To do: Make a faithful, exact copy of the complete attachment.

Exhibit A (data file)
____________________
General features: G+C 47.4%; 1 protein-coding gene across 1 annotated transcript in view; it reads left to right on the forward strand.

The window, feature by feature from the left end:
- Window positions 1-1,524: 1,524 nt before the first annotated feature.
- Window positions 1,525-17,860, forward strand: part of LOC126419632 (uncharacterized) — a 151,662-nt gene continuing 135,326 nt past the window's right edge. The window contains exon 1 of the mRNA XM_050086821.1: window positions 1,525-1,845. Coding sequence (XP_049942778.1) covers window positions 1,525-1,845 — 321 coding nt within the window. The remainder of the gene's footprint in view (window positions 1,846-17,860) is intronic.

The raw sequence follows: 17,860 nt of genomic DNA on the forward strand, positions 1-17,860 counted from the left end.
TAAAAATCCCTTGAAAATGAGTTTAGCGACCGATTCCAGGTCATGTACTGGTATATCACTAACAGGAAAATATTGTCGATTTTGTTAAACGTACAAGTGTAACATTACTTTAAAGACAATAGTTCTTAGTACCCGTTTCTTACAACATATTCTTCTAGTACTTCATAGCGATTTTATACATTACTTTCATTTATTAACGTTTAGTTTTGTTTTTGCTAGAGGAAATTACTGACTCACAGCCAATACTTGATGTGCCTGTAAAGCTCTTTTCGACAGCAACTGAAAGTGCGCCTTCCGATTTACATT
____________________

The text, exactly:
General features: G+C 47.4%; 1 protein-coding gene across 1 annotated transcript in view; it reads left to right on the forward strand.

The window, feature by feature from the left end:
- Window positions 1-1,524: 1,524 nt before the first annotated feature.
- Window positions 1,525-17,860, forward strand: part of LOC126419632 (uncharacterized) — a 151,662-nt gene continuing 135,326 nt past the window's right edge. The window contains exon 1 of the mRNA XM_050086821.1: window positions 1,525-1,845. Coding sequence (XP_049942778.1) covers window positions 1,525-1,845 — 321 coding nt within the window. The remainder of the gene's footprint in view (window positions 1,846-17,860) is intronic.

The raw sequence follows: 17,860 nt of genomic DNA on the forward strand, positions 1-17,860 counted from the left end.
TAAAAATCCCTTGAAAATGAGTTTAGCGACCGATTCCAGGTCATGTACTGGTATATCACTAACAGGAAAATATTGTCGATTTTGTTAAACGTACAAGTGTAACATTACTTTAAAGACAATAGTTCTTAGTACCCGTTTCTTACAACATATTCTTCTAGTACTTCATAGCGATTTTATACATTACTTTCATTTATTAACGTTTAGTTTTGTTTTTGCTAGAGGAAATTACTGACTCACAGCCAATACTTGATGTGCCTGTAAAGCTCTTTTCGACAGCAACTGAAAGTGCGCCTTCCGATTTACATT